Each of the fourteen Discourses contains an exposition of a well-known Bible text. Charnock would often choose the locus classicus for each topic, usually in continuity with other Reformed treatments on the same subject (for example, Psalm 14:1 on God’s existence). This was a typical approach for homiletical discourses on theological doctrines. As one quickly notices, Charnock is concerned with the practical implications of who God is, which means practical atheism takes up a major part of his treatment on God’s existence.
While more people were beginning to doubt God’s existence in the latter part of the seventeenth century, the major threats to the doctrine of God’s existence in that period were, first, attacks upon a classical understanding of God and, second, the ever-present reality of failing to live as though God exists and cares about our thoughts and actions. Charnock’s work is a penetrating analysis of the extent of these problems, but he also offers many solutions to our practical atheism.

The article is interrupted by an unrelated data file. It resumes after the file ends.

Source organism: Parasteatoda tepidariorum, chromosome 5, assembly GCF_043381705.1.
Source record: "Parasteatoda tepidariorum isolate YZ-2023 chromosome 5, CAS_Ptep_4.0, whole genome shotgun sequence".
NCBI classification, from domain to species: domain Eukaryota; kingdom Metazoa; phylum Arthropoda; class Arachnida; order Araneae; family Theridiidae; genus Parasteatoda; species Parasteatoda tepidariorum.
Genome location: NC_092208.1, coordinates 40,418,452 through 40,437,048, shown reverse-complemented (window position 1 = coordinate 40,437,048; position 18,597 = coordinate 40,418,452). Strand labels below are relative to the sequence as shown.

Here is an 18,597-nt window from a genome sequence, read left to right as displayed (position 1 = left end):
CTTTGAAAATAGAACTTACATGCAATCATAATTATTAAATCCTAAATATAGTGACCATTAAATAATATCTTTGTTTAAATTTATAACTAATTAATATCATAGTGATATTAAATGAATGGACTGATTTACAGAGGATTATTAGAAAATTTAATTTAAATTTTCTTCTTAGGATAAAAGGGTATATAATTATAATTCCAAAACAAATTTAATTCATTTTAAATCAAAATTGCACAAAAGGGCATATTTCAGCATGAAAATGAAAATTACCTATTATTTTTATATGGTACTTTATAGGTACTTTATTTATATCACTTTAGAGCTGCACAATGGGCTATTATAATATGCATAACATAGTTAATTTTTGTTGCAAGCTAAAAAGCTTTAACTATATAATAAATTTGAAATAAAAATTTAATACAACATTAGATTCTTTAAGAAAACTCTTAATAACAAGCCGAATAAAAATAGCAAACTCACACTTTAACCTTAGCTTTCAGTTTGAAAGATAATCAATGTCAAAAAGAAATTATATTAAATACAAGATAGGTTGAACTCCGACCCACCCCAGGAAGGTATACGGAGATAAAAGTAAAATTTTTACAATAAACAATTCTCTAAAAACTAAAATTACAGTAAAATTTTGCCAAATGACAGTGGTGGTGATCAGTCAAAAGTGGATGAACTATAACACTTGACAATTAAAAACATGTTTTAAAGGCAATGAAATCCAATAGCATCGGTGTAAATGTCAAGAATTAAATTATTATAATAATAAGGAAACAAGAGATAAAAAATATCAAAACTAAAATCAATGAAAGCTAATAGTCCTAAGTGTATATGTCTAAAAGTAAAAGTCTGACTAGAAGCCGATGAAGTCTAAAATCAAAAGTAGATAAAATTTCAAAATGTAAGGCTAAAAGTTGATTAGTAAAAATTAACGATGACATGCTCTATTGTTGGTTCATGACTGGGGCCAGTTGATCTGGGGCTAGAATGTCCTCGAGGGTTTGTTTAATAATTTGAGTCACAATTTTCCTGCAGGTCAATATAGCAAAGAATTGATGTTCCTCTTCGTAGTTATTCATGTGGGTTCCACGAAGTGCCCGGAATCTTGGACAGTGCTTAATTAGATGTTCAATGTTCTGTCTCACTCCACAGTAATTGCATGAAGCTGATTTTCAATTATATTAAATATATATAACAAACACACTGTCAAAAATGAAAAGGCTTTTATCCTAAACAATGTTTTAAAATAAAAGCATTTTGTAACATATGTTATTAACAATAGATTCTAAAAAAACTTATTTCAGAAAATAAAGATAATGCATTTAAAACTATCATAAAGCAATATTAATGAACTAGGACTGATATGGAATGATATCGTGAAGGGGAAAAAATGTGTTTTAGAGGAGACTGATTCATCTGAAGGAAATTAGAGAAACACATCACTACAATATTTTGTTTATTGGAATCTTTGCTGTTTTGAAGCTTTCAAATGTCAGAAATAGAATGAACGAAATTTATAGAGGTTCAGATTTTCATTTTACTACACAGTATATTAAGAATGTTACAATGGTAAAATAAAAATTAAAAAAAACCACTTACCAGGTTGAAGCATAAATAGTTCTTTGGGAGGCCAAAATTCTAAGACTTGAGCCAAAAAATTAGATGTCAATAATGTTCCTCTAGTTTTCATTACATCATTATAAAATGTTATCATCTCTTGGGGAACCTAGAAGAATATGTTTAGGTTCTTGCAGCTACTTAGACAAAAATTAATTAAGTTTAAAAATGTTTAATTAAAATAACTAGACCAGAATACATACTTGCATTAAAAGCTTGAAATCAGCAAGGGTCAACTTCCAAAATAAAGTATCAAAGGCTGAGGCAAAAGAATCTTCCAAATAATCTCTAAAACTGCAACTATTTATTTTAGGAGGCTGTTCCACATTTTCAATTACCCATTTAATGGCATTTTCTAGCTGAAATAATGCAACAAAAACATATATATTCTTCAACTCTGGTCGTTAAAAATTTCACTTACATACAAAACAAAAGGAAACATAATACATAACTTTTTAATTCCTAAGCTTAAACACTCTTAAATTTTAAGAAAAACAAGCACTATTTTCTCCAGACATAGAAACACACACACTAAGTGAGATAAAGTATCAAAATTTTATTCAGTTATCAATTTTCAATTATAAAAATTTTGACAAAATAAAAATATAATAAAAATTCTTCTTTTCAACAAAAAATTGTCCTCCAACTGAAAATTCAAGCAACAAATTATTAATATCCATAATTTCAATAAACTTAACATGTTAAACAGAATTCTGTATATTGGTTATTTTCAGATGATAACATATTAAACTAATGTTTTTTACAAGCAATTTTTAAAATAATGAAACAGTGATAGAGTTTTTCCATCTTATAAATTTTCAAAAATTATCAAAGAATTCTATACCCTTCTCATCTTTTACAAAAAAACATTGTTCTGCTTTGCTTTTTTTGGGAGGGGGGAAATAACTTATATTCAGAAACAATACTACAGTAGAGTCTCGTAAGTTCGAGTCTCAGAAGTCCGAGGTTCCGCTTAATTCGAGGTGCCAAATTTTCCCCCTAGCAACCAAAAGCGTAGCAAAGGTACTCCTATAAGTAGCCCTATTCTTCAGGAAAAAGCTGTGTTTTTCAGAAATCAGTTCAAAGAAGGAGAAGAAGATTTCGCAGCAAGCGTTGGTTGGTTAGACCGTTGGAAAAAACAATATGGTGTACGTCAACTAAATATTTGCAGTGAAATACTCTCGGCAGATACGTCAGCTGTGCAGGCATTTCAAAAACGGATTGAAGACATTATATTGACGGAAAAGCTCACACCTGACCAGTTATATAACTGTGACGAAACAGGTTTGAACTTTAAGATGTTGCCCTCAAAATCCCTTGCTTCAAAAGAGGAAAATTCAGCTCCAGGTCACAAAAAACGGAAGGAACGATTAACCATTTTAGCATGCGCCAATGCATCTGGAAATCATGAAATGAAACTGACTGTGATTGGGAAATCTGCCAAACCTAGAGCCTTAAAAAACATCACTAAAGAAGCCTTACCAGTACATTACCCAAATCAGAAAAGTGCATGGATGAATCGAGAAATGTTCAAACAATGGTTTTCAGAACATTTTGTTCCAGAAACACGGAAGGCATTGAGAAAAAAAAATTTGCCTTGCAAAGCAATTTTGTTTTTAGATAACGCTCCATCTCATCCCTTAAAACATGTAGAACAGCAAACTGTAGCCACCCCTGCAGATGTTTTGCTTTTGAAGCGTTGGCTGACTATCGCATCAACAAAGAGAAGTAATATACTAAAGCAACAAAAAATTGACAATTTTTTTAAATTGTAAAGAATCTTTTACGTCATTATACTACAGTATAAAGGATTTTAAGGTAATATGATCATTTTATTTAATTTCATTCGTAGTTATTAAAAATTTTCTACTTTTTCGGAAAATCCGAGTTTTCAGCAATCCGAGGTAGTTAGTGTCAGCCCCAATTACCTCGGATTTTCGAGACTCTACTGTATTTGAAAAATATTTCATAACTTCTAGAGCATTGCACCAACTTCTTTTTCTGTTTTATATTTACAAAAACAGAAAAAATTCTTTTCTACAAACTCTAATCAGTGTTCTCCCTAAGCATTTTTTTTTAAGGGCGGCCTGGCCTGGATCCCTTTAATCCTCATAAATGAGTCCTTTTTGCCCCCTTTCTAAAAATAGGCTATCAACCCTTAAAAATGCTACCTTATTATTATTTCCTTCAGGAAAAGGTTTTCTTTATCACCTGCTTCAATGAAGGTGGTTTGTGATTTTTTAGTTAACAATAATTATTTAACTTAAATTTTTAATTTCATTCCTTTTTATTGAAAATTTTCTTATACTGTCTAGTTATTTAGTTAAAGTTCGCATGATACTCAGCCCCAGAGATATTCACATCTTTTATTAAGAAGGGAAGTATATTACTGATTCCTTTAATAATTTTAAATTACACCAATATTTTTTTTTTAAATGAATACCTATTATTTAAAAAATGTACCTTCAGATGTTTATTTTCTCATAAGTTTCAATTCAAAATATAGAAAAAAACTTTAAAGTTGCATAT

While Charnock’s work looks at the existence and attributes of God, we should not think he lacks a strong focus on Christ. Littered throughout each discourse are golden nuggets on how each attribute relates to Christ. In fact, some of Charnock’s best thoughts on Christ in relation to the divine attributes appear in the “uses” section of each Discourse. This is a crucial observation, for the simple reason that even in the application of the doctrine of God we see Charnock anchoring his Discourses in the person of Christ.
The “uses” (or “instructions”) sections in the Discourses show us just how practical the doctrine of God is for Christian living. Without his applications, the work would be like a beautiful car but without wheels. Today we still suffer to some extent from the idea that a theology book is not very practical, and a practical book should not be too theological. This concept is demolished by Charnock’s work, which is as practical as it is theological and vice versa.
“If Calvin was known for ‘lucid brevity,’ I think Charnock should be known for lucid sophistication.”
Some of the more popular Puritan theologians, such as John Owen (1616–1683) and Richard Baxter (1615–1691), wrote extremely sophisticated treatises. Their learning was perhaps unparalleled among English-speaking theologians in the seventeenth century. And when you read the two of them, you sometimes need a “translator” of sorts — yes, for their works in the English language! But Charnock does not require a “translator.” He is simpler and clearer and has better turns of phrase than the other two. In other words, if any of these men belong on Twitter, it is Charnock (and Watson). If Calvin was known for “lucid brevity” (as he himself described his aim), I think Charnock should be known for lucid sophistication.